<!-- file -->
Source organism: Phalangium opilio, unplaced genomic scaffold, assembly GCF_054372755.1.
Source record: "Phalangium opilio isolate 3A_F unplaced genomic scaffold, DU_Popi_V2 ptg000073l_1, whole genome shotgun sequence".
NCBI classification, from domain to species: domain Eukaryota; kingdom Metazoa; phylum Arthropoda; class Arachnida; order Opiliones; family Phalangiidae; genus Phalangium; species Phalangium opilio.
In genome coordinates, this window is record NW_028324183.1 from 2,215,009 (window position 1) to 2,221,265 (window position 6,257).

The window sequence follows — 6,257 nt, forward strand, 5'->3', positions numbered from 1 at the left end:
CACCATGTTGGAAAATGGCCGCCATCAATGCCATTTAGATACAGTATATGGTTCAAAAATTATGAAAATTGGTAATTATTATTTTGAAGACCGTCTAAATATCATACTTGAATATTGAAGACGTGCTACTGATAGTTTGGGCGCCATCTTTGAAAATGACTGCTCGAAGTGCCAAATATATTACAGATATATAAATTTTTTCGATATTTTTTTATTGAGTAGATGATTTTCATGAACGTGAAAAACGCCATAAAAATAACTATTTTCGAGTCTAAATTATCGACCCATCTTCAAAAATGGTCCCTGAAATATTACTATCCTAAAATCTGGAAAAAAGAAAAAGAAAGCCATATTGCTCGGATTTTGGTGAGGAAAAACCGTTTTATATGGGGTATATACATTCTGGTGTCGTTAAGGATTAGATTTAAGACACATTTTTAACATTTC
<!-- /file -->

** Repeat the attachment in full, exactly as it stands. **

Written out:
Source organism: Phalangium opilio, unplaced genomic scaffold, assembly GCF_054372755.1.
Source record: "Phalangium opilio isolate 3A_F unplaced genomic scaffold, DU_Popi_V2 ptg000073l_1, whole genome shotgun sequence".
NCBI classification, from domain to species: domain Eukaryota; kingdom Metazoa; phylum Arthropoda; class Arachnida; order Opiliones; family Phalangiidae; genus Phalangium; species Phalangium opilio.
In genome coordinates, this window is record NW_028324183.1 from 2,215,009 (window position 1) to 2,221,265 (window position 6,257).

The window sequence follows — 6,257 nt, forward strand, 5'->3', positions numbered from 1 at the left end:
CACCATGTTGGAAAATGGCCGCCATCAATGCCATTTAGATACAGTATATGGTTCAAAAATTATGAAAATTGGTAATTATTATTTTGAAGACCGTCTAAATATCATACTTGAATATTGAAGACGTGCTACTGATAGTTTGGGCGCCATCTTTGAAAATGACTGCTCGAAGTGCCAAATATATTACAGATATATAAATTTTTTCGATATTTTTTTATTGAGTAGATGATTTTCATGAACGTGAAAAACGCCATAAAAATAACTATTTTCGAGTCTAAATTATCGACCCATCTTCAAAAATGGTCCCTGAAATATTACTATCCTAAAATCTGGAAAAAAGAAAAAGAAAGCCATATTGCTCGGATTTTGGTGAGGAAAAACCGTTTTATATGGGGTATATACATTCTGGTGTCGTTAAGGATTAGATTTAAGACACATTTTTAACATTTC